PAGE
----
Branson takes to SAR airwaves

PUBLISHED : Wednesday, 27 June, 2001, 12:00am
UPDATED : Wednesday, 27 June, 2001, 12:00am

Flamboyant British tycoon Richard Branson's Virgin Group is to launch a radio station in Hong Kong, as part of an initiative to create a pan-Asia FM radio network.

The news comes two months after local radio station Metro Broadcast said it would lay off 38 staff, following a shift in programming focus from entertainment and news to finance as part of its efforts to end 10 consecutive years of losses.

A spokesman said Virgin was planning to launch a Chinese and an English channel in Hong Kong, with a substantial part of the content being music-related.

Privately-held Virgin has teamed up with locally-based venture-capital manager ChinaVest to acquire or set up radio stations in the region.

ChinaVest is a 17-year-old venture-capital firm which has raised and invested US$300 million in Hong Kong, Taiwan and the mainland for investors such as United States car giant Ford and computer-maker IBM. Virgin and ChinaVest are hoping to finalise an agreement on setting up Virgin Radio (Asia), in which Virgin will hold 75 per cent, and ChinaVest the remainder.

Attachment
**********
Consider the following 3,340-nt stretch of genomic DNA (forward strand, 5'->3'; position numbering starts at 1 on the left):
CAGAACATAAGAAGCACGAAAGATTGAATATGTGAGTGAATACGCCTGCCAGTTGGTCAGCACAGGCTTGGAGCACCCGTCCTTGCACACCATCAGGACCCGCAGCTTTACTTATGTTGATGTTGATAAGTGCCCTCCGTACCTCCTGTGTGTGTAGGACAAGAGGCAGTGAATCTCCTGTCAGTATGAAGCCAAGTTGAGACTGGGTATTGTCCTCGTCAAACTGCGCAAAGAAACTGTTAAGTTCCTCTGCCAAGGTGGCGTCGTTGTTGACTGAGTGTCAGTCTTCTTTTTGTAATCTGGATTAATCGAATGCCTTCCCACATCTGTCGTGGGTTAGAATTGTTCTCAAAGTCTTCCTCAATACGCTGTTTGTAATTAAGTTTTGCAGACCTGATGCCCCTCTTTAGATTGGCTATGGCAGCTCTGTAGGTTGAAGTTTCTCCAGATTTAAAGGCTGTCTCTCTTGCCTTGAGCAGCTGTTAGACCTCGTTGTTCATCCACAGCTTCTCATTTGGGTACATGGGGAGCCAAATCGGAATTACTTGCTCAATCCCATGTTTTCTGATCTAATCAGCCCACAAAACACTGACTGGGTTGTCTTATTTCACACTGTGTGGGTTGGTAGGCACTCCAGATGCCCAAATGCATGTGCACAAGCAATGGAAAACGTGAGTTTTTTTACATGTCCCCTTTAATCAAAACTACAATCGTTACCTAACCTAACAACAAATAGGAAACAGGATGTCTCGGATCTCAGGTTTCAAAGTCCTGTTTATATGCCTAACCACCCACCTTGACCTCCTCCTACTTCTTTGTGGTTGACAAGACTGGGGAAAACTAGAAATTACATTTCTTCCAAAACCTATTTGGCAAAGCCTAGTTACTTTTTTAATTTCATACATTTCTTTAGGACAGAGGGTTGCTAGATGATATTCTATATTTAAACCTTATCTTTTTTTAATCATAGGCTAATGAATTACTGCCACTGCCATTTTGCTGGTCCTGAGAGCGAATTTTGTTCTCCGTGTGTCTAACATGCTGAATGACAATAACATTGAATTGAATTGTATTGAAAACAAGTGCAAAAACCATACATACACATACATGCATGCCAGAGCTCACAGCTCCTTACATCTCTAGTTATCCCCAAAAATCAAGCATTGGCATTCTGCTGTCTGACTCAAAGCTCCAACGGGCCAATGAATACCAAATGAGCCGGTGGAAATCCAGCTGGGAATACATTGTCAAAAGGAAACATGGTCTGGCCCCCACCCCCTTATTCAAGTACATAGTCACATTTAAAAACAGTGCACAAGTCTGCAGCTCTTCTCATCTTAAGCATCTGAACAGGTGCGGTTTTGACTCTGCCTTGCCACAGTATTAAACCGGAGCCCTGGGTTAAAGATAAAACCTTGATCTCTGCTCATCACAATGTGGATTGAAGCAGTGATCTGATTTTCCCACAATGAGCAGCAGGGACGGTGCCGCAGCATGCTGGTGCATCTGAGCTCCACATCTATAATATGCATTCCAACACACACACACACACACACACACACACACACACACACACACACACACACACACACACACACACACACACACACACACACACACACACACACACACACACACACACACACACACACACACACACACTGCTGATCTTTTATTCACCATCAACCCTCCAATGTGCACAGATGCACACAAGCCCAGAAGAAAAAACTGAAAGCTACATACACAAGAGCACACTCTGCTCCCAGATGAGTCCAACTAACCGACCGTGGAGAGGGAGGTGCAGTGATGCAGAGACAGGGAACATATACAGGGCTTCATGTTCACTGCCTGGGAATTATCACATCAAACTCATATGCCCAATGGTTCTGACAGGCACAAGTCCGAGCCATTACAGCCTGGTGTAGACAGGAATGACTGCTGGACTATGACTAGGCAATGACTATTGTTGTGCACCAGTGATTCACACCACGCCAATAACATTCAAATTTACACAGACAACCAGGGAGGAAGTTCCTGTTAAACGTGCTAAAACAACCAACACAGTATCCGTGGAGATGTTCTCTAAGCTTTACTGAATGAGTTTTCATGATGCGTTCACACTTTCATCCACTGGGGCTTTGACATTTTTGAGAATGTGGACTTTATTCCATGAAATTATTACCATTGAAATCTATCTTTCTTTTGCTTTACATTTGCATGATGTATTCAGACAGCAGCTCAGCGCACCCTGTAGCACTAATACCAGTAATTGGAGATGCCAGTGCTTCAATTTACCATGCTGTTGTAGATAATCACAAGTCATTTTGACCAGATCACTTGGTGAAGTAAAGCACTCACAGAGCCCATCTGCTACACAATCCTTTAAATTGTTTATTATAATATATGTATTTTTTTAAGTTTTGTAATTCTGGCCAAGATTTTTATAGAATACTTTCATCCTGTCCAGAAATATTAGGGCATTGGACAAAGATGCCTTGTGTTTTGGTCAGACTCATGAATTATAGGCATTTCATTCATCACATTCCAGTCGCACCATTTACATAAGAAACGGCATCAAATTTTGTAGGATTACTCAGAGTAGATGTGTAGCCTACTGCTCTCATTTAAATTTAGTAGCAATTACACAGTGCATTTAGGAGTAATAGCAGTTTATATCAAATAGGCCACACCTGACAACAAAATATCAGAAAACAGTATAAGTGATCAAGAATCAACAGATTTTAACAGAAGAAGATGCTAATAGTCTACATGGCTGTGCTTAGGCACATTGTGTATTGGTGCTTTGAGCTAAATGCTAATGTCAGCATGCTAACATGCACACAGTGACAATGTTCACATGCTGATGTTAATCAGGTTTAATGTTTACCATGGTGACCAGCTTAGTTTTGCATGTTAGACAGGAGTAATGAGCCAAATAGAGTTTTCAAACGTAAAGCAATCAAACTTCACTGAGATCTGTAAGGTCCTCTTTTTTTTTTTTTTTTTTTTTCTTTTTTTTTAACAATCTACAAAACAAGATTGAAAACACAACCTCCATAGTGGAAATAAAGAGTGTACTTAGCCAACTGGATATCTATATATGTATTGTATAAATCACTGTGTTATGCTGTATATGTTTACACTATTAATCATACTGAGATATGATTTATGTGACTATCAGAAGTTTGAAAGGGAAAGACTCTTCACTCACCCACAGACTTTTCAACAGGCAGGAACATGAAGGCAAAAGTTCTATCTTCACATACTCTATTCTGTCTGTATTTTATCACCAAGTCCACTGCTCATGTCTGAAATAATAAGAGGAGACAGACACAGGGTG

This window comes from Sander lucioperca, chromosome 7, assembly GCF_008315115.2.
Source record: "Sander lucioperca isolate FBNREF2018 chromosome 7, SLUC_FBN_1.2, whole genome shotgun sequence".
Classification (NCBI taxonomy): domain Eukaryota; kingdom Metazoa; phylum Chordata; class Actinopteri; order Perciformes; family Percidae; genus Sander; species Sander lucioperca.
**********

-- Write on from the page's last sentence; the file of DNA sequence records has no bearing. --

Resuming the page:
Andrew Craissati, chairman of Virgin (Asia) Management - Virgin Group's Asia arm - said Virgin Radio was in talks to acquire or set up radio stations, which would be branded Virgin Radio.

The company is hoping to complete the negotiations in the next five months, and will focus initially on Hong Kong, Taiwan, the mainland, Singapore, Thailand and India.

'Virgin's image is associated with the younger crowd, fun, innovation and things that are a bit different,' said Mr Craissati, adding that the radio content would be 'a bit cheeky, racy, but a lot of fun'.

He said deregulation of the tightly-controlled radio industries in some Asian countries - such as Malaysia and India - had given rise to opportunities for foreign investors.

In December last year, the Government scrapped plans to digitalise Hong Kong's radio broadcasting technology, which would have allowed more broadcasters to enter the market. The cancellation was due to the advent of Internet voice broadcasting and the high costs of the required equipment.

Industry sources said room for additional players in Hong Kong was limited as many people travelled on underground transportation and were unable to receive radio signals.